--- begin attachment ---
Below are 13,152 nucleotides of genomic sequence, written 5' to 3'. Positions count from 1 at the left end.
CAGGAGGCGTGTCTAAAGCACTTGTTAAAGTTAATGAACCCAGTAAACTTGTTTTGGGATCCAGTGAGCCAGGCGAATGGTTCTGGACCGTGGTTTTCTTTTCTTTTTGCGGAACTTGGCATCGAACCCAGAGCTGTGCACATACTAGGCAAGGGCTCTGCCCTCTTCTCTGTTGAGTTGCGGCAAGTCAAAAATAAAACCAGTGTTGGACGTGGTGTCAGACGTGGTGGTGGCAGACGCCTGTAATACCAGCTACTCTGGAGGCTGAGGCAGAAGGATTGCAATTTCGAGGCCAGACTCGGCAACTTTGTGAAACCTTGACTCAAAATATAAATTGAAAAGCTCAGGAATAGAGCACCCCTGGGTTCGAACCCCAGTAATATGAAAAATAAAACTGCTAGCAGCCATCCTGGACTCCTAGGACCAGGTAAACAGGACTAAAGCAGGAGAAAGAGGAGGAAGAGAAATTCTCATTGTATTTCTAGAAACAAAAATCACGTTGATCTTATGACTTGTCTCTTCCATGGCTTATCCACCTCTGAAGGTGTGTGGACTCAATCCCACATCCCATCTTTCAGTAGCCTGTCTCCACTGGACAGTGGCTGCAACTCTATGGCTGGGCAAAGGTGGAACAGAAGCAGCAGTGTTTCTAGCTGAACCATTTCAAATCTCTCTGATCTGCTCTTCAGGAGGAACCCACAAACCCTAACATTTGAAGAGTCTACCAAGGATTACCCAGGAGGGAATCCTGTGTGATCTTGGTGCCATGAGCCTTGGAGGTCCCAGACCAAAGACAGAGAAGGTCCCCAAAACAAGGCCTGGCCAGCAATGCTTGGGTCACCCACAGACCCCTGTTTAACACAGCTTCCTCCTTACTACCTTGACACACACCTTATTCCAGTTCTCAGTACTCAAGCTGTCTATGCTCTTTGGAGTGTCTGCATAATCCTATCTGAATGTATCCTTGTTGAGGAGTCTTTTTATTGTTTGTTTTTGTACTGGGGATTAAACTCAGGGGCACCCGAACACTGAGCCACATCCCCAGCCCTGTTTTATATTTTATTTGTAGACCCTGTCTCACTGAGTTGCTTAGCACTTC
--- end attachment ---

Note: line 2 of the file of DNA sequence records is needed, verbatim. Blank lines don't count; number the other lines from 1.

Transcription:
CAGGAGGCGTGTCTAAAGCACTTGTTAAAGTTAATGAACCCAGTAAACTTGTTTTGGGATCCAGTGAGCCAGGCGAATGGTTCTGGACCGTGGTTTTCTTTTCTTTTTGCGGAACTTGGCATCGAACCCAGAGCTGTGCACATACTAGGCAAGGGCTCTGCCCTCTTCTCTGTTGAGTTGCGGCAAGTCAAAAATAAAACCAGTGTTGGACGTGGTGTCAGACGTGGTGGTGGCAGACGCCTGTAATACCAGCTACTCTGGAGGCTGAGGCAGAAGGATTGCAATTTCGAGGCCAGACTCGGCAACTTTGTGAAACCTTGACTCAAAATATAAATTGAAAAGCTCAGGAATAGAGCACCCCTGGGTTCGAACCCCAGTAATATGAAAAATAAAACTGCTAGCAGCCATCCTGGACTCCTAGGACCAGGTAAACAGGACTAAAGCAGGAGAAAGAGGAGGAAGAGAAATTCTCATTGTATTTCTAGAAACAAAAATCACGTTGATCTTATGACTTGTCTCTTCCATGGCTTATCCACCTCTGAAGGTGTGTGGACTCAATCCCACATCCCATCTTTCAGTAGCCTGTCTCCACTGGACAGTGGCTGCAACTCTATGGCTGGGCAAAGGTGGAACAGAAGCAGCAGTGTTTCTAGCTGAACCATTTCAAATCTCTCTGATCTGCTCTTCAGGAGGAACCCACAAACCCTAACATTTGAAGAGTCTACCAAGGATTACCCAGGAGGGAATCCTGTGTGATCTTGGTGCCATGAGCCTTGGAGGTCCCAGACCAAAGACAGAGAAGGTCCCCAAAACAAGGCCTGGCCAGCAATGCTTGGGTCACCCACAGACCCCTGTTTAACACAGCTTCCTCCTTACTACCTTGACACACACCTTATTCCAGTTCTCAGTACTCAAGCTGTCTATGCTCTTTGGAGTGTCTGCATAATCCTATCTGAATGTATCCTTGTTGAGGAGTCTTTTTATTGTTTGTTTTTGTACTGGGGATTAAACTCAGGGGCACCCGAACACTGAGCCACATCCCCAGCCCTGTTTTATATTTTATTTGTAGACCCTGTCTCACTGAGTTGCTTAGCACTTC